Antiviral mechanism: the body's own protein herpesla combat
According to health professionals, two out of three people are infected with herpesvirus and the majority does not matter. But in some infected viruses, cold sores on the lips occur, among other things. And for some people, the pathogen can threaten life. An international research team has found that herpes fights with a body protein.
What helps against Herpes
Herpes is extremely common. Once you've infected yourself with the virus, it won't. In the form of annoying bubbles sweating repeatedly to crumple. Infected people are usually advised by health professionals to treat cold wounds as early as possible. But what helps against herpes? Among other things, as researchers have learned, an endogenous protein.
Most people catch the virus as early as childhood.
Most people get herpesvirus as early as infancy. After a single infection, viruses remain in the body for life.
Eight known human herpesviruses include the herpes simplex virus, which causes known oral blisters (herpes in the mouth), varicella zoster virus causing varicella and zona, and the Epstein-Barr virus. This leads to glandular fever of Pfeiffer and also plays a role in the development of numerous cancers.
Although herpesvirus infections do not significantly affect health in most people, patients with a severe immune system, such as post-transplantation, have difficulty in controlling the virus.
This can lead to rejection reactions and serious organ damage, including death.
Even for babies, as shown in many cases, a herpes virus infection can be fatal.
In addition, viruses are a possible trigger for mental illness.
Body protects itself against viruses
When infected by a virus, our body recognizes this attack and initiates a series of defense responses.
A research group around Dr. Dr. Florian Tam and Professor Dr. med. Armin Ensser from the Erlangen Virology Institute of the University Hospital, in collaboration with researchers from the University of Chicago in the US, discovered a new defense reaction to herpesviruses.
"Our results explain the body's unknown mechanism to stop herpesviruses," says Dr. The University of Friedrich Alexander (FAU) is filled with a message from Erlangen-Nuremberg.
The study was published in the current issue of "Nature Microbiology" magazine.
Propagation of pathogens is inhibited
To eliminate the risks of herpesviruses, researchers from Erlangen are looking for endogenous proteins that can hold viruses in the bay.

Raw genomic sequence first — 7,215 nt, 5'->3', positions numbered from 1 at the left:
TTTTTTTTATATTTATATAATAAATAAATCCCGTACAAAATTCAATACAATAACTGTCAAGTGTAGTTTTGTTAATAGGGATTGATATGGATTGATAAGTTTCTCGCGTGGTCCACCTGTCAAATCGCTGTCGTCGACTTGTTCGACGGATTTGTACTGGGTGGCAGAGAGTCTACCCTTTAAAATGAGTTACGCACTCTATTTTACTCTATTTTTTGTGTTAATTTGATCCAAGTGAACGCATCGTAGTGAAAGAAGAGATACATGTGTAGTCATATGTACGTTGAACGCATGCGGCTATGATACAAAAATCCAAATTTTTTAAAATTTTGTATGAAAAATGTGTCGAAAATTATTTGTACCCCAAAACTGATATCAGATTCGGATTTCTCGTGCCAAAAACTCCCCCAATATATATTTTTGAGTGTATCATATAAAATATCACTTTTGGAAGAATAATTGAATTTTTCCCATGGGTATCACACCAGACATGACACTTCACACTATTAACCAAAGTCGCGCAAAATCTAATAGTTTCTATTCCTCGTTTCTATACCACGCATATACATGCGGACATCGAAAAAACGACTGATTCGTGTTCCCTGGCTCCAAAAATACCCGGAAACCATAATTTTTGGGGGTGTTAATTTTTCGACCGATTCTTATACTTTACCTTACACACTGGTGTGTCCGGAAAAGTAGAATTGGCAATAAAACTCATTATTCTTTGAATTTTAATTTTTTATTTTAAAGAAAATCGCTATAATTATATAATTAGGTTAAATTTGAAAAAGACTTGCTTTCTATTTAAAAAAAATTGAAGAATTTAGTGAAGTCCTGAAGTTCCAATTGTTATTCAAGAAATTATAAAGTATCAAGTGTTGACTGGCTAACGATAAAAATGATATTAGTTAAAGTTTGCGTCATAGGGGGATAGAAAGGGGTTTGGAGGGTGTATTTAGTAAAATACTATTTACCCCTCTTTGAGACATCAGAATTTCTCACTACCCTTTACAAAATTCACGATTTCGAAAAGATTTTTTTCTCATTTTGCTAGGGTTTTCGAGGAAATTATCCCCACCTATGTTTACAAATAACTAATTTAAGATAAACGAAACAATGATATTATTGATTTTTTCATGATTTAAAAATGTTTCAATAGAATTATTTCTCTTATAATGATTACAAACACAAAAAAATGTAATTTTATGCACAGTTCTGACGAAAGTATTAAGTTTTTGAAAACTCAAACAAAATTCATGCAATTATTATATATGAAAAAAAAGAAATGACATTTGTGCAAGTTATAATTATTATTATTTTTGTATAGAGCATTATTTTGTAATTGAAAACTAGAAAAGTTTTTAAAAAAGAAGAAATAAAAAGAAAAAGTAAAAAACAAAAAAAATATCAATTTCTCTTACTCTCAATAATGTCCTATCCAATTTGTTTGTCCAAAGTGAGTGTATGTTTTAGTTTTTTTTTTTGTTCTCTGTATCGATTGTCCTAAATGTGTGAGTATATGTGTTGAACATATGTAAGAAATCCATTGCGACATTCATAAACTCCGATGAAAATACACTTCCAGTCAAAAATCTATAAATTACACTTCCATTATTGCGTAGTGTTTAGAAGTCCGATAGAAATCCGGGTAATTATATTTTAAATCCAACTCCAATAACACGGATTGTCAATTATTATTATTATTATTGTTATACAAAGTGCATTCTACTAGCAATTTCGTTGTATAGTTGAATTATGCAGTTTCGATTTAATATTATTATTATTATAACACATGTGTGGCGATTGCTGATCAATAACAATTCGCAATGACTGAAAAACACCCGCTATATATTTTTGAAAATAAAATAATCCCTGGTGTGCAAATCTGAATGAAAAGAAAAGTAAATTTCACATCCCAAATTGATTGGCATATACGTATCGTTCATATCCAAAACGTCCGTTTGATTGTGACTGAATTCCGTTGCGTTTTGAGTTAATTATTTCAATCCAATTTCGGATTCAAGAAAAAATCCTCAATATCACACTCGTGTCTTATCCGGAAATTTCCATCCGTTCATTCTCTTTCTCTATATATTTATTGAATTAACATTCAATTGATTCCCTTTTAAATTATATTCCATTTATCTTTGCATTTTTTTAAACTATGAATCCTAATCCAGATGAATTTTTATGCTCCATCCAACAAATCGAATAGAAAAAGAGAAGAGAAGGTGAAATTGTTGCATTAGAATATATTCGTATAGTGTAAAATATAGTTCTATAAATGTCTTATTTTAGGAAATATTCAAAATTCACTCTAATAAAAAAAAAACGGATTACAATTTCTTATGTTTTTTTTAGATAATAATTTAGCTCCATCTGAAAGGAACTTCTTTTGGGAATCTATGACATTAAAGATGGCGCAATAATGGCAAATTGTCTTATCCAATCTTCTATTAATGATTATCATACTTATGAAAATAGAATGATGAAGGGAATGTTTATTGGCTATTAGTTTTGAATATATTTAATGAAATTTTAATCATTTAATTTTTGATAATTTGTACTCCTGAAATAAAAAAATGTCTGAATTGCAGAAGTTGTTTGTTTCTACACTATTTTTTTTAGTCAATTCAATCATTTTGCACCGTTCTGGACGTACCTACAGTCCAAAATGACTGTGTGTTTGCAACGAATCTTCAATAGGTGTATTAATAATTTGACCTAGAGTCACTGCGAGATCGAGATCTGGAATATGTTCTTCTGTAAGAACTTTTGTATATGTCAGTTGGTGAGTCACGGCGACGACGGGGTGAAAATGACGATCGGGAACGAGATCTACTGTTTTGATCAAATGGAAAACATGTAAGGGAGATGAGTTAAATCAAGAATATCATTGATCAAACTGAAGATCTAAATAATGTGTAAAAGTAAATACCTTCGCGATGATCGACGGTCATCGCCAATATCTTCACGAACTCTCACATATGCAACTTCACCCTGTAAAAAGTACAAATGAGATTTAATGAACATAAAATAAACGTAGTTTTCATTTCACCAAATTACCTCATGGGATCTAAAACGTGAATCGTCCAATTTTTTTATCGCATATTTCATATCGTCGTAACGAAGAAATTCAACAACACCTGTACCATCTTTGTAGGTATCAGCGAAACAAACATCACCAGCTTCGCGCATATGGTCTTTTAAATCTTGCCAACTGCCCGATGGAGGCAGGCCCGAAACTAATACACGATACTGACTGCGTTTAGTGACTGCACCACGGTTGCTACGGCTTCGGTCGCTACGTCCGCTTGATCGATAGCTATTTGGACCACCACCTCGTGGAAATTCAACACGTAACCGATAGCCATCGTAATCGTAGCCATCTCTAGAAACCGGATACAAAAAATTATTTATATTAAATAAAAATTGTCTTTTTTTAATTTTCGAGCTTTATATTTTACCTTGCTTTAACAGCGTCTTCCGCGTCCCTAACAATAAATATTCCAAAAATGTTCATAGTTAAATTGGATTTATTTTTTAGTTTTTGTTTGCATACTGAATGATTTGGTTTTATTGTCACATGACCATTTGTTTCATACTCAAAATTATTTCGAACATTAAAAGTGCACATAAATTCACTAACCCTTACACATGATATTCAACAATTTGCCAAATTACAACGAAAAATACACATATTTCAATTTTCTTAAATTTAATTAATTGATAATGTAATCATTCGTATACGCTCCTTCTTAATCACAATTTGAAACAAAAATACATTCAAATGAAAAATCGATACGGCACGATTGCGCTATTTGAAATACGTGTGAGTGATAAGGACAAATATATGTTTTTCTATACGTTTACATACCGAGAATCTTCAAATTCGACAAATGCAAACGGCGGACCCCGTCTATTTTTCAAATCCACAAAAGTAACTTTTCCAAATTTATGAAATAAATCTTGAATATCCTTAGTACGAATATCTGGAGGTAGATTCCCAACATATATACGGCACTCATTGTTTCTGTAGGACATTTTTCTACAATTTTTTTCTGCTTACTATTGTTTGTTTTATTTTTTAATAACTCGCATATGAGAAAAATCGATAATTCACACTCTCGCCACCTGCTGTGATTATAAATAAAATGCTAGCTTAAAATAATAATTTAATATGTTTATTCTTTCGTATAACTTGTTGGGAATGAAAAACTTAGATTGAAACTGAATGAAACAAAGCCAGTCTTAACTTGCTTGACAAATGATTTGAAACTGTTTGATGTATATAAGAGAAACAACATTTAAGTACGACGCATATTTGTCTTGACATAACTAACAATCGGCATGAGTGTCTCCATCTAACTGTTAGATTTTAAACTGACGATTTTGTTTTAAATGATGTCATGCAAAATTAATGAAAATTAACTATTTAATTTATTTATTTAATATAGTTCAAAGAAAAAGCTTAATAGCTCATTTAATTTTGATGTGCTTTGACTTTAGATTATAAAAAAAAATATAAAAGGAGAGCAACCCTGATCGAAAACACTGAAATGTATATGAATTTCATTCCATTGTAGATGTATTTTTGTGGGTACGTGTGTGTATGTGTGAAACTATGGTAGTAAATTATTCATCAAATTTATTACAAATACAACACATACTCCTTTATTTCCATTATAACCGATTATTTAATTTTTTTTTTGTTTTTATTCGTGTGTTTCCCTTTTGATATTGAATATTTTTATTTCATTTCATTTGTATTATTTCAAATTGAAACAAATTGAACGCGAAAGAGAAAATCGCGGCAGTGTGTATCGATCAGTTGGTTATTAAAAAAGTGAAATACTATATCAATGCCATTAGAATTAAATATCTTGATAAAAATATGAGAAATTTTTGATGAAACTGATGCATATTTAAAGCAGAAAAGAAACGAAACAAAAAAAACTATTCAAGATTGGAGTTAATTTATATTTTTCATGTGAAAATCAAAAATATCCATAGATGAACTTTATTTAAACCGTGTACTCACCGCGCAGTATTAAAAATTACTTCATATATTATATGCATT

"We're interested in an intrinsic immune response called protein molecules, which can prevent the proliferation of viruses directly in the cells," says Dr. Full.
The team of scientists discovered so-called TRIM proteins. TRIM means "triple motif", a three-part protein motif that can bind other proteins and cause their degradation.
Experts could demonstrate that one of the TRIM proteins, TRIM43, which was not previously described, led to the degradation of another cellular protein called perisentrin.
Perisentrine deterioration leads to changes in the architecture of the nucleus and thus inhibits the proliferation of herpesviruses. TRIM43 was active against all herpesviruses tested in the study.
Hope for new therapies
Remarkably, cells produce a very large amount of TRIM43 in response to viral infection.
"In normal cells, TRIM43 is almost undetectable, but after a viral infection, the cell is full of protein". Full.
Dr. Klaus Korn, Virus Diagnosis Manager and Professor at the Virology Institute. Dr. med. Michael Stürzl, chairman of the Department of Molecular and Experimental Surgery at the Erlangen University Hospital Surgery Clinic, showed that the increase in TRIM43 protein can be detected in patients with acute herpesvirus infection and even in tumor cells carrying a herpes virus.
Or This proves that TRIM43 plays a role in human infection and gives us hope that it is possible to develop new treatments for herpesviruses, “he says.
In addition, the team showed that the production of TRIM43 in response to a viral infection was due to DUX4 & apos; & quot; which is a gene that is active only under very early embryonic development under normal conditions.
Whether the herpesvirus infection leads to the activation of the embryonic gene DUX4, and whether there is so far an unknown immune response to the viruses, is the subject of a new research project at the University Hospital Erlangen. (Name)